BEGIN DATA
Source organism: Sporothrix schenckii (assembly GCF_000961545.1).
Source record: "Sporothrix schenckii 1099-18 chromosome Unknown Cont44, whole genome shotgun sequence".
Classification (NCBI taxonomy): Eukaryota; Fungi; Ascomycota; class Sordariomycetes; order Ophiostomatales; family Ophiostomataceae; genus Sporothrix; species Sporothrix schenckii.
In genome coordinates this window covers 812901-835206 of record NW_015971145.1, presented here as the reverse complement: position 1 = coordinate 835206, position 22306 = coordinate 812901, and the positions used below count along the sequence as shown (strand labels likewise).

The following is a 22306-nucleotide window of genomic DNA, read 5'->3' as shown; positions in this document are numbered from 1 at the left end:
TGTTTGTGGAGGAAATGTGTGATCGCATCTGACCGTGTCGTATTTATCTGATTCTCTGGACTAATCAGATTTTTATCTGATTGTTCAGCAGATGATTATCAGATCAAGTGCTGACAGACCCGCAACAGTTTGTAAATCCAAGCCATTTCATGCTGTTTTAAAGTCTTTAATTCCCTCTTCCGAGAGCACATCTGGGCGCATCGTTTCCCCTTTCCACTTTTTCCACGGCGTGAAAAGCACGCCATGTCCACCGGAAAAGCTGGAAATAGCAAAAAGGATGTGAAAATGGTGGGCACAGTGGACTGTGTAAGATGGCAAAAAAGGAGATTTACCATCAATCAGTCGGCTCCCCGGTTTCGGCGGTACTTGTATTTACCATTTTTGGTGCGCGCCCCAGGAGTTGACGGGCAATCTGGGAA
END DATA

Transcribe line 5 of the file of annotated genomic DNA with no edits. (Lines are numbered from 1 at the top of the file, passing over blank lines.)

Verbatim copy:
The following is a 22306-nucleotide window of genomic DNA, read 5'->3' as shown; positions in this document are numbered from 1 at the left end: